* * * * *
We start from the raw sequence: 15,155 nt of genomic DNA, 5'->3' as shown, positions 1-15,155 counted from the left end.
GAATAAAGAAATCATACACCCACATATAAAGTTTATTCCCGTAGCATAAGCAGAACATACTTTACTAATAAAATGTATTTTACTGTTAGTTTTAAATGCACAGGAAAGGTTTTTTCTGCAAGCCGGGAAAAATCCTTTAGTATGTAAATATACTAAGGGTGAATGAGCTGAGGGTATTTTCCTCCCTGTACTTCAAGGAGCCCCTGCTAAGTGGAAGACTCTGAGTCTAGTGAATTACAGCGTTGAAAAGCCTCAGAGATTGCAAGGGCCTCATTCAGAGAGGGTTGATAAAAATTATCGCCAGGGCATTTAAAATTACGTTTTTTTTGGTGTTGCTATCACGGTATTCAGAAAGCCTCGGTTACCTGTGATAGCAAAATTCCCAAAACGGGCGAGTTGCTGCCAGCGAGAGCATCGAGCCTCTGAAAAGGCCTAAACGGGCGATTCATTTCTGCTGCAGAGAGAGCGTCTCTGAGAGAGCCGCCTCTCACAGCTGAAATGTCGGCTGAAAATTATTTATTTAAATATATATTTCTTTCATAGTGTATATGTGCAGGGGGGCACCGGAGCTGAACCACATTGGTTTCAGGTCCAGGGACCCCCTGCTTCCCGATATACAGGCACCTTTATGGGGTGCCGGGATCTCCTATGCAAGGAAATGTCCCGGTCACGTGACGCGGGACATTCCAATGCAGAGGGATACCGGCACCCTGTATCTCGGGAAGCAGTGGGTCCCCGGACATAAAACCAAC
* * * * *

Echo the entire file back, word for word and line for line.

We start from the raw sequence: 15,155 nt of genomic DNA, 5'->3' as shown, positions 1-15,155 counted from the left end.
GAATAAAGAAATCATACACCCACATATAAAGTTTATTCCCGTAGCATAAGCAGAACATACTTTACTAATAAAATGTATTTTACTGTTAGTTTTAAATGCACAGGAAAGGTTTTTTCTGCAAGCCGGGAAAAATCCTTTAGTATGTAAATATACTAAGGGTGAATGAGCTGAGGGTATTTTCCTCCCTGTACTTCAAGGAGCCCCTGCTAAGTGGAAGACTCTGAGTCTAGTGAATTACAGCGTTGAAAAGCCTCAGAGATTGCAAGGGCCTCATTCAGAGAGGGTTGATAAAAATTATCGCCAGGGCATTTAAAATTACGTTTTTTTTGGTGTTGCTATCACGGTATTCAGAAAGCCTCGGTTACCTGTGATAGCAAAATTCCCAAAACGGGCGAGTTGCTGCCAGCGAGAGCATCGAGCCTCTGAAAAGGCCTAAACGGGCGATTCATTTCTGCTGCAGAGAGAGCGTCTCTGAGAGAGCCGCCTCTCACAGCTGAAATGTCGGCTGAAAATTATTTATTTAAATATATATTTCTTTCATAGTGTATATGTGCAGGGGGGCACCGGAGCTGAACCACATTGGTTTCAGGTCCAGGGACCCCCTGCTTCCCGATATACAGGCACCTTTATGGGGTGCCGGGATCTCCTATGCAAGGAAATGTCCCGGTCACGTGACGCGGGACATTCCAATGCAGAGGGATACCGGCACCCTGTATCTCGGGAAGCAGTGGGTCCCCGGACATAAAACCAAC